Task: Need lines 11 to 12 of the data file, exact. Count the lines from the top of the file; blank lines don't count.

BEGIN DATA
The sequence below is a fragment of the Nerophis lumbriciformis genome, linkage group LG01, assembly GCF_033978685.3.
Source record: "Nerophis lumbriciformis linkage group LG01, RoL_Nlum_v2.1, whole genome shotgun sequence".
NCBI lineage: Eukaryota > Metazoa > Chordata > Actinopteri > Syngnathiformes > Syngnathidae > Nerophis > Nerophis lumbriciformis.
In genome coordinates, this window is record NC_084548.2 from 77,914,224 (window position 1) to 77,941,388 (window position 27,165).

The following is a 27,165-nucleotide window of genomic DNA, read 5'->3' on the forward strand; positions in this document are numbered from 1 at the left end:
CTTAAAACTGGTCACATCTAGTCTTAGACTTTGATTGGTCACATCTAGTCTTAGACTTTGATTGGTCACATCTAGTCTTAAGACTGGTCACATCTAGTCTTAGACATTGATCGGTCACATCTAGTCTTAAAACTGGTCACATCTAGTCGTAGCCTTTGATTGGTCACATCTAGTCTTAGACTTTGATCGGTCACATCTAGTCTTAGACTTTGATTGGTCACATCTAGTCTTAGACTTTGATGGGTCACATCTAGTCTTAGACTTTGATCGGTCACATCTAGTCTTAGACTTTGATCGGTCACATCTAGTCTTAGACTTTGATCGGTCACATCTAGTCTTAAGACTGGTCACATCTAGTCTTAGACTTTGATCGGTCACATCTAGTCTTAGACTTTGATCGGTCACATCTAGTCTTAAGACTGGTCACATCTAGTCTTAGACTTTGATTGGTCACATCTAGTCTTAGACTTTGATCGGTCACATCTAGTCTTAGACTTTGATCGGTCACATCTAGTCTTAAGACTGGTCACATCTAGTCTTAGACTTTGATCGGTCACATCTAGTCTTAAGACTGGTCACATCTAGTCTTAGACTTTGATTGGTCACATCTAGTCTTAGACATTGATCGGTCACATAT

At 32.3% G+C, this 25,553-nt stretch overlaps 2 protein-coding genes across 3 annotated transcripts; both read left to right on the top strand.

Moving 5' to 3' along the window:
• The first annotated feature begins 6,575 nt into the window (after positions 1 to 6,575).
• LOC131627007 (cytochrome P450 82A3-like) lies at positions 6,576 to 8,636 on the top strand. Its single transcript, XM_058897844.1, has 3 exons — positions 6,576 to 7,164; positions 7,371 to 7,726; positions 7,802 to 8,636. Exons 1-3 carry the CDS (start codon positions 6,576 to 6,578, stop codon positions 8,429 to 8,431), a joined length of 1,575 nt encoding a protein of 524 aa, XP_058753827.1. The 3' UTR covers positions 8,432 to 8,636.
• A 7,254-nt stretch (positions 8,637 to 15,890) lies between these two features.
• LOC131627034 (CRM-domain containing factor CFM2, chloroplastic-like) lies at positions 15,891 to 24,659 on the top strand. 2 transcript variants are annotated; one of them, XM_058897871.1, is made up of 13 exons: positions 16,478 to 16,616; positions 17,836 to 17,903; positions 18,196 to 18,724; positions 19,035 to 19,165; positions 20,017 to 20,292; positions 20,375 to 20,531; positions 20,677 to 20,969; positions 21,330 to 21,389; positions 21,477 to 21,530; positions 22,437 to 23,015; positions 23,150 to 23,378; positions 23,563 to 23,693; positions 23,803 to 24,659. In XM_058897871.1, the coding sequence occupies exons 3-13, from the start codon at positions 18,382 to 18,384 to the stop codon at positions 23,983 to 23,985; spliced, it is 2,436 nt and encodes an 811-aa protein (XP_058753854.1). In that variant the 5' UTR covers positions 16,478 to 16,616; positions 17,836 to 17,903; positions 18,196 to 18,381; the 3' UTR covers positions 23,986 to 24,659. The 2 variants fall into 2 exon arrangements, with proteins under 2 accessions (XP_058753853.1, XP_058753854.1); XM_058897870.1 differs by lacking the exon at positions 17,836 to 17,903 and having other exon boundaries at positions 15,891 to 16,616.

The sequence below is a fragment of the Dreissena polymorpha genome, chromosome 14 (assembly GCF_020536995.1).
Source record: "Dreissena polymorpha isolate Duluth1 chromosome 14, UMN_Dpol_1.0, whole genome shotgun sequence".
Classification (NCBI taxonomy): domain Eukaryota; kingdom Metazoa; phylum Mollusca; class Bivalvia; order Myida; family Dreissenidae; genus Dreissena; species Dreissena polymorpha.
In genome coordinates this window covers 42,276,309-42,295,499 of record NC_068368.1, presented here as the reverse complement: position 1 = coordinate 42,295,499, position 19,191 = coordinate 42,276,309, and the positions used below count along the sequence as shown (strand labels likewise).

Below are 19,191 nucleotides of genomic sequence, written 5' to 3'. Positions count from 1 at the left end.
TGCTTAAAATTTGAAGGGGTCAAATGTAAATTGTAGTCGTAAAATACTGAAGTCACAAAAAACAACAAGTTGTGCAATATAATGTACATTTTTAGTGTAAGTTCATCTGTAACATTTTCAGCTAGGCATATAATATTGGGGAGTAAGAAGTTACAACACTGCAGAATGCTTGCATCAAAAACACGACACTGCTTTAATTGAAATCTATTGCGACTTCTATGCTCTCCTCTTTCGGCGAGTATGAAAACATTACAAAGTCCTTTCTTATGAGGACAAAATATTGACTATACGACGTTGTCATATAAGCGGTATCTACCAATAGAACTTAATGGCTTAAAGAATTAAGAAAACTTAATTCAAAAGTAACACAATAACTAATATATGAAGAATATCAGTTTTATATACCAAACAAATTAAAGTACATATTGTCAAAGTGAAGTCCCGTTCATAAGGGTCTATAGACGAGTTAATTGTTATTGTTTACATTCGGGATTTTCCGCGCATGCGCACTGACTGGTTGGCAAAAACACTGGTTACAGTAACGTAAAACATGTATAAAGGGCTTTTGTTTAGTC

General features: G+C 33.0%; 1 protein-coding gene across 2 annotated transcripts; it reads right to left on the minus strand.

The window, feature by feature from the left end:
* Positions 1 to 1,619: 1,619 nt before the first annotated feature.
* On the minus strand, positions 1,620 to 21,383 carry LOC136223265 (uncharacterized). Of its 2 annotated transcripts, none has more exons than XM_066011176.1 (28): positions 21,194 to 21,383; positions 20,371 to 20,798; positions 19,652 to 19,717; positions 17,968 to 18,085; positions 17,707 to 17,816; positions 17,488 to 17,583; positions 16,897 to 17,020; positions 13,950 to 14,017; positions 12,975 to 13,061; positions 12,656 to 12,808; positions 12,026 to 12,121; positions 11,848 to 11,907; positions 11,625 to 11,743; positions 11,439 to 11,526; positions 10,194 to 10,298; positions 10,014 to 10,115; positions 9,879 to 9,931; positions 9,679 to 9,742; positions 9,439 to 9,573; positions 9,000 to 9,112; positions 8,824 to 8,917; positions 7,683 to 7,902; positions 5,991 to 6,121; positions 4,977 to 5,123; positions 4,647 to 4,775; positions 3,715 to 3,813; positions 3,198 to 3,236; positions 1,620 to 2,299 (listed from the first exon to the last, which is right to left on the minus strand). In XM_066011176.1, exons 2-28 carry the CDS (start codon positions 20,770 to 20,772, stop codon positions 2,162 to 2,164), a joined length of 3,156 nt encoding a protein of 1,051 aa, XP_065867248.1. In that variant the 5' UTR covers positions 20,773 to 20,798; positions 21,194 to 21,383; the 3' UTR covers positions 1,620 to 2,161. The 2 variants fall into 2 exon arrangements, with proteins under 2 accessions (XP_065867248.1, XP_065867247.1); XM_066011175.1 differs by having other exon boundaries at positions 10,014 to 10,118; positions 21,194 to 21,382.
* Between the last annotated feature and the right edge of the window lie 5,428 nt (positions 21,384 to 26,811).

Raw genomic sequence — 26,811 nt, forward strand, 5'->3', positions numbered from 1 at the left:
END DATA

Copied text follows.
• A 7,254-nt stretch (positions 8,637 to 15,890) lies between these two features.
• LOC131627034 (CRM-domain containing factor CFM2, chloroplastic-like) lies at positions 15,891 to 24,659 on the top strand. 2 transcript variants are annotated; one of them, XM_058897871.1, is made up of 13 exons: positions 16,478 to 16,616; positions 17,836 to 17,903; positions 18,196 to 18,724; positions 19,035 to 19,165; positions 20,017 to 20,292; positions 20,375 to 20,531; positions 20,677 to 20,969; positions 21,330 to 21,389; positions 21,477 to 21,530; positions 22,437 to 23,015; positions 23,150 to 23,378; positions 23,563 to 23,693; positions 23,803 to 24,659. In XM_058897871.1, the coding sequence occupies exons 3-13, from the start codon at positions 18,382 to 18,384 to the stop codon at positions 23,983 to 23,985; spliced, it is 2,436 nt and encodes an 811-aa protein (XP_058753854.1). In that variant the 5' UTR covers positions 16,478 to 16,616; positions 17,836 to 17,903; positions 18,196 to 18,381; the 3' UTR covers positions 23,986 to 24,659. The 2 variants fall into 2 exon arrangements, with proteins under 2 accessions (XP_058753853.1, XP_058753854.1); XM_058897870.1 differs by lacking the exon at positions 17,836 to 17,903 and having other exon boundaries at positions 15,891 to 16,616.